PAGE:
When Waikato plastic surgeon Deirdre Seoighe handed her baby to a colleague before heading into the operating room she asked them to page her when he needed breastfeeding.

The hospital's clinical lead for burns was on maternity leave when she was called in to help treat the patients injured in the tragic Whakaari/White Island eruption.

Baby Ruadhán was 3-months-old on Monday - the day the national devastation unfolded.

"He spent his three-month milestone being cuddled by all the staff. You could tell which staff too because they had dribble on their shoulder," Seoighe said.

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The Irish mum-of-four was at her two eldest children's singing class when she got a text from her husband alerting her to the eruption.

"I called the on-call team and they said they were expecting casualties. Then I got a phone call saying they were on standby and could I come in," Seoighe said.

Seoighe said she quickly arranged child care for her three other children before rushing to the hospital.

"None of us knew what to expect. The emergency doctors were in control.

Emotions run high for those missing and injured from the White Island volcanic eruption. Photo / File
Emotions run high for those missing and injured from the White Island volcanic eruption. Photo / File

"There was no sense of panic but more a sense of readiness and an element of anticipation in the air, everyone was calm and prepared and then the choppers started to roll in," she said.

Waikato Hospital is a level one trauma centre which means they have all the specialities under one roof.

On Monday night the hospital received eight patients in critical condition. Since then, two patients have been carefully transported to Australia, one to Middlemore Hospital and one has died.

Three patients remain at Waikato Hospital in critical condition.

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Seoighe has been one of the hundreds of hospital staff working through the night to give the eruption victims the best chance of survival.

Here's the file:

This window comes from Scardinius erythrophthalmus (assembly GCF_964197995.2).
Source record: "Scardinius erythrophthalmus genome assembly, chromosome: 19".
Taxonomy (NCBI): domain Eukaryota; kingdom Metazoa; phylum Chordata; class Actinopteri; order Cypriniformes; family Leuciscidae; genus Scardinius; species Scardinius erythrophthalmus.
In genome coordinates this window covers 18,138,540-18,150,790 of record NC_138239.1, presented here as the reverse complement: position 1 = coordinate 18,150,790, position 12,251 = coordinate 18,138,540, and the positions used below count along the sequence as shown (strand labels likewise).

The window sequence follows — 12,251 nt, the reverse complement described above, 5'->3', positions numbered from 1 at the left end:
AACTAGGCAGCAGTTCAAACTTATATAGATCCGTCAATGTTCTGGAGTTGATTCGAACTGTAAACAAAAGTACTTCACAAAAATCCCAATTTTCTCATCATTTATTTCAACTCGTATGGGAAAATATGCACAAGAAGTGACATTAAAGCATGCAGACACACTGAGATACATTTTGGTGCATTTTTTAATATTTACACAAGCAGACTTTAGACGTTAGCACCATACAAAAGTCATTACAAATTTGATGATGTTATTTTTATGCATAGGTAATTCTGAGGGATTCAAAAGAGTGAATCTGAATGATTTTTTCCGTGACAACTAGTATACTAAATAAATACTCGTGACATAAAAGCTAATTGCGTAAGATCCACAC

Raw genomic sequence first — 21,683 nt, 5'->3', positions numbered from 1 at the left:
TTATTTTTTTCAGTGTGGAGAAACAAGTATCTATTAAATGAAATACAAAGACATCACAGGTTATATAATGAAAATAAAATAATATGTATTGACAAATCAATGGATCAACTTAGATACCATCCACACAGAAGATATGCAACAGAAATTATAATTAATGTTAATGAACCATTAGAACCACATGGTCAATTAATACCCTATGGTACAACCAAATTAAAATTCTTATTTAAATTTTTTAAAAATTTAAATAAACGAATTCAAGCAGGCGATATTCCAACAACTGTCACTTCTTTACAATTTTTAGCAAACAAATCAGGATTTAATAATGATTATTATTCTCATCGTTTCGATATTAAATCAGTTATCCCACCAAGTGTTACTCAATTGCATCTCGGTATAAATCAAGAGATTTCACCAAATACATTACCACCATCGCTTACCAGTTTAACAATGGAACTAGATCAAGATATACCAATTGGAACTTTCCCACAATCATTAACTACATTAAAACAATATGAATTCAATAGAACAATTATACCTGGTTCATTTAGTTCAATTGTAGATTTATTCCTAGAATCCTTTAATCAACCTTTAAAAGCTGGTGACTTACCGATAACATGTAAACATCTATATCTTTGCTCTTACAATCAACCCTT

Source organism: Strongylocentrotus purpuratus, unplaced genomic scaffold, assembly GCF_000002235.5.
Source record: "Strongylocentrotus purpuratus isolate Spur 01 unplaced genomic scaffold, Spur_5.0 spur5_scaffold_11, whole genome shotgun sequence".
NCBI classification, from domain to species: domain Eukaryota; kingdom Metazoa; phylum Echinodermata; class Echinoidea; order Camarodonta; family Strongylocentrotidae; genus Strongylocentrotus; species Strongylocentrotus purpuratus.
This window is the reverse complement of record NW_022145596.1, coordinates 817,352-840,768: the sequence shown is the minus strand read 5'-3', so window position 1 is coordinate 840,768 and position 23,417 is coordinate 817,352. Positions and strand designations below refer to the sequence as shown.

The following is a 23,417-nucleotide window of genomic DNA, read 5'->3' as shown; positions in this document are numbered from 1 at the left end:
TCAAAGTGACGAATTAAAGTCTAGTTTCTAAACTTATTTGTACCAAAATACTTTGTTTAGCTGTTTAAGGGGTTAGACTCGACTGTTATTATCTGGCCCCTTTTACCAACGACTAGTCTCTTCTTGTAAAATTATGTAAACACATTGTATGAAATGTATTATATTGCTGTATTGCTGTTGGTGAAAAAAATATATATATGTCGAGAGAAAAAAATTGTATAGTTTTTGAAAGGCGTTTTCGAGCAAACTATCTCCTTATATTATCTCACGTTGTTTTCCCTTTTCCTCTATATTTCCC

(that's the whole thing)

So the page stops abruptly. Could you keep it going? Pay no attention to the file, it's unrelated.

"Everyone has just been amazing. My colleagues have put in huge hours and have done more than I have. Most of the people haven't been on call they just heard about it, they just arrive and offer their help."

Medical equipment to load onto a C-130J Hercules prior to a mission to repatriate Australians who have been injured from the White Island eruption. Photo / File
Medical equipment to load onto a C-130J Hercules prior to a mission to repatriate Australians who have been injured from the White Island eruption. Photo / File

She couldn't count how many hours she had worked this week but said there was eight operations performed on Monday night alone and several every day since.

"When Ruadhán was hungry I'd just scrub out and feed him, he was pretty quick to feed and then I'd go back in."

She said when she was operating she didn't know where her baby was but she trusted the hospital to take care of him.

White Island erupted on Monday afternoon. Photo / File
White Island erupted on Monday afternoon. Photo / File

"He was amazing, he was loving the fact he was being hugged and cuddled the whole night."

"It's lovely to hold a sleeping baby, it's kind of stress release."

Today, he is living in PICU, Seoighe said.

When asked what kept her going, Seoighe said knowing the families were relying on them to save their loved ones.

"When someone places their relative in your care and walks away that's a huge trust and I guess that's what gets us through. Along with the good results and community support.

"As a non-New Zealander I am very proud of New Zealand's response and how New Zealand has coped as country and as people."